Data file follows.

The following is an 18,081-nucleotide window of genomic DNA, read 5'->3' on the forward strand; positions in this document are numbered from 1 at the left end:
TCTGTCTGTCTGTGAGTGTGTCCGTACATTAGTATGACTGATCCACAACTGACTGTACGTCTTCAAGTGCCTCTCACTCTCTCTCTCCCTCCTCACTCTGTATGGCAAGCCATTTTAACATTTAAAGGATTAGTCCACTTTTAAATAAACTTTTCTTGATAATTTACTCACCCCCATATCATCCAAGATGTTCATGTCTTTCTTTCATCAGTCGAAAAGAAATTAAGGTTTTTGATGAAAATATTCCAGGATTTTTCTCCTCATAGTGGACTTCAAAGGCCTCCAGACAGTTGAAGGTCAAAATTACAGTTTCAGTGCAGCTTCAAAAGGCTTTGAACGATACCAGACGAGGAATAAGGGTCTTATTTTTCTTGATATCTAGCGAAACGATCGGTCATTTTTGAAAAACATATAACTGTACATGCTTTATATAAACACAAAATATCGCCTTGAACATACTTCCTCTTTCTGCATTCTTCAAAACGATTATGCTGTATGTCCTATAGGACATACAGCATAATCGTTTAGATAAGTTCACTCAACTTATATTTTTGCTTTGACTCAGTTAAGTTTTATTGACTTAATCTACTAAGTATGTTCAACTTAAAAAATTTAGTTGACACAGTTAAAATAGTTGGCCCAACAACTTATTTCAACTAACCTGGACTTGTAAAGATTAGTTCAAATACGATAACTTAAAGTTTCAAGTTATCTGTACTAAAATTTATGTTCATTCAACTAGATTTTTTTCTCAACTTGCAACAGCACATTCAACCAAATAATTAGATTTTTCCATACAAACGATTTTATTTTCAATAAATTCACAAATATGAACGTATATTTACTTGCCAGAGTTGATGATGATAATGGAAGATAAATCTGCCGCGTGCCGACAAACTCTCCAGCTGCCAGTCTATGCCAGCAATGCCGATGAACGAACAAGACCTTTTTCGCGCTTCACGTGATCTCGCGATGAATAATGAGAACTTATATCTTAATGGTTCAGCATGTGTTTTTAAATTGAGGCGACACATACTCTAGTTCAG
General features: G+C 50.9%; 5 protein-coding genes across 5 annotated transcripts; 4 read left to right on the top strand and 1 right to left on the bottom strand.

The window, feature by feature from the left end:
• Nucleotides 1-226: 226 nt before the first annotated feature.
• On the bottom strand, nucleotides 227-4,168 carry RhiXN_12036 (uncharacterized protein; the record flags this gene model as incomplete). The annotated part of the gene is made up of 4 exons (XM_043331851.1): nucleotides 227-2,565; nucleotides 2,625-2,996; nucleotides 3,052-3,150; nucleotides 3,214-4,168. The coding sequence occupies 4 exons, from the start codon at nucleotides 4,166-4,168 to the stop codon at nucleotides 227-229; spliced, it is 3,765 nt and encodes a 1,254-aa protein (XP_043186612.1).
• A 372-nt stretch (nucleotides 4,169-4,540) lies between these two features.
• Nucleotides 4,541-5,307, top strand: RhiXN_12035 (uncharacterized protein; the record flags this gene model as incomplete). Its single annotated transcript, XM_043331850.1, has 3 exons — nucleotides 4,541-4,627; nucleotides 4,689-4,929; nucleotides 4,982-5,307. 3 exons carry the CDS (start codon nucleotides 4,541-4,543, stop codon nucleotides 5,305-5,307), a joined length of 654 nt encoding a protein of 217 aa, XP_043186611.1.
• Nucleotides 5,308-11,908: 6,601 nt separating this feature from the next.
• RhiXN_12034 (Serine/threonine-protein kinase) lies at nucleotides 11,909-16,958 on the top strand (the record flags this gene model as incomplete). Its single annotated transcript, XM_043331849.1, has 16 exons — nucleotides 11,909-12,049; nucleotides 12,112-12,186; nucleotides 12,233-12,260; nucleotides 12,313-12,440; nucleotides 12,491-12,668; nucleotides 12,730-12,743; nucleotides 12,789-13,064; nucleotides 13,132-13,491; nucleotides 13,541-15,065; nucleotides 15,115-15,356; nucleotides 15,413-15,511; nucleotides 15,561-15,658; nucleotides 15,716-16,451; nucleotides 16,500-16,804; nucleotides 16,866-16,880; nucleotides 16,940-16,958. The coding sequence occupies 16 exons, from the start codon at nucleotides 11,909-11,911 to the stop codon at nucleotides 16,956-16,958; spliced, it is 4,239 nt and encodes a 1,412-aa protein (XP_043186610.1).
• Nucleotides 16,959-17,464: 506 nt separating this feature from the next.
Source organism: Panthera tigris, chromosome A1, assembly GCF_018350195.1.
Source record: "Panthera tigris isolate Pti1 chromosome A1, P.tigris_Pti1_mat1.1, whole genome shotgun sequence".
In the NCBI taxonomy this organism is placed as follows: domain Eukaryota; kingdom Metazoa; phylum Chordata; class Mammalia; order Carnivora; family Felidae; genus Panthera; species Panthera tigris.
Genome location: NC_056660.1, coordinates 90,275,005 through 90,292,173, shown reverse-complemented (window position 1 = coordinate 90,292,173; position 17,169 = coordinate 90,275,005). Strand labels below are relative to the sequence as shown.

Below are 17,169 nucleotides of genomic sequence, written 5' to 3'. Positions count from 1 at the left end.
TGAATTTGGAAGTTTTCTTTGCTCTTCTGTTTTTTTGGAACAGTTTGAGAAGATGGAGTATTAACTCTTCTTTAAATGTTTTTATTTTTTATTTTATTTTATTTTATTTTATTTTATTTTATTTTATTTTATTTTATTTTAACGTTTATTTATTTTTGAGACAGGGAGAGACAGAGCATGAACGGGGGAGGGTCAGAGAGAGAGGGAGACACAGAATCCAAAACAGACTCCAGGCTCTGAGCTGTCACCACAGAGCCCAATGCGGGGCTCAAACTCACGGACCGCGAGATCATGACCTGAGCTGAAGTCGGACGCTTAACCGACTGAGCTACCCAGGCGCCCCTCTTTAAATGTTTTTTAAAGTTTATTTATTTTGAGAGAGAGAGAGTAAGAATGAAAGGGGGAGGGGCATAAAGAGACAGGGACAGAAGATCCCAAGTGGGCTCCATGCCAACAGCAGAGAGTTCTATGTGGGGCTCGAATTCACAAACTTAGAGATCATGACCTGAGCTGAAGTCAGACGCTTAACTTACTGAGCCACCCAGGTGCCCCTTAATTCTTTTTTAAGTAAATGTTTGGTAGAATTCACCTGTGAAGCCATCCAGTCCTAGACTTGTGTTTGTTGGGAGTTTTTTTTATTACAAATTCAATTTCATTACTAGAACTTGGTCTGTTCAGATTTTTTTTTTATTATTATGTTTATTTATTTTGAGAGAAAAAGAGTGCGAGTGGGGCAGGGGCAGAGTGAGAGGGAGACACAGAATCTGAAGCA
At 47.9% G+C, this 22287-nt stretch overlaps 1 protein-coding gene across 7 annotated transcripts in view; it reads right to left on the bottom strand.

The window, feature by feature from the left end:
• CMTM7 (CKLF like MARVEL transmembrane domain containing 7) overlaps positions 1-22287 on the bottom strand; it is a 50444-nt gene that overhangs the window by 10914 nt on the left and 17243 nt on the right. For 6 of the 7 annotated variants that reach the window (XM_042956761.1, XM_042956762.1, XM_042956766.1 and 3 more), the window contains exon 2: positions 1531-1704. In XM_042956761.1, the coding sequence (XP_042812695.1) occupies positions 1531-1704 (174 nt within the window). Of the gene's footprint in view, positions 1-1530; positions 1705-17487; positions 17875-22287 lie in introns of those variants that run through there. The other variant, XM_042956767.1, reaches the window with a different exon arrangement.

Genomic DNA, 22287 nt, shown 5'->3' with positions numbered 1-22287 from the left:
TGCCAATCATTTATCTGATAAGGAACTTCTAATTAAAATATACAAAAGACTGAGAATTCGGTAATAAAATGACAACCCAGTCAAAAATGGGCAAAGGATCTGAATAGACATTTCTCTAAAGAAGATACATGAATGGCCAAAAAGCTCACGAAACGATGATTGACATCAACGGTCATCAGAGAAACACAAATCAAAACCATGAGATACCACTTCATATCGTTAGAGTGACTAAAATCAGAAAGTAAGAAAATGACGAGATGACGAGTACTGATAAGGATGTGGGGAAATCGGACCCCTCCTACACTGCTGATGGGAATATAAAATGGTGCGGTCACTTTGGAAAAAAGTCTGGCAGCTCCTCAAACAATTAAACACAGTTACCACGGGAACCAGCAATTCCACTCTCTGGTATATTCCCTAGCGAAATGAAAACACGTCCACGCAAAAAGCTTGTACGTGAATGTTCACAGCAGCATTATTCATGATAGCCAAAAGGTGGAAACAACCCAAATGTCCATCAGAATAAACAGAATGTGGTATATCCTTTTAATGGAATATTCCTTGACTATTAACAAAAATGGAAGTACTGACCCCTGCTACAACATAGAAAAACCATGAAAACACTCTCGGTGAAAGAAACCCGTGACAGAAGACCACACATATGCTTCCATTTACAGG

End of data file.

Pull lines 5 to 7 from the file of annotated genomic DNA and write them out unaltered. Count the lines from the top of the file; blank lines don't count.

• Nucleotides 1-226: 226 nt before the first annotated feature.
• On the bottom strand, nucleotides 227-4,168 carry RhiXN_12036 (uncharacterized protein; the record flags this gene model as incomplete). The annotated part of the gene is made up of 4 exons (XM_043331851.1): nucleotides 227-2,565; nucleotides 2,625-2,996; nucleotides 3,052-3,150; nucleotides 3,214-4,168. The coding sequence occupies 4 exons, from the start codon at nucleotides 4,166-4,168 to the stop codon at nucleotides 227-229; spliced, it is 3,765 nt and encodes a 1,254-aa protein (XP_043186612.1).
• A 372-nt stretch (nucleotides 4,169-4,540) lies between these two features.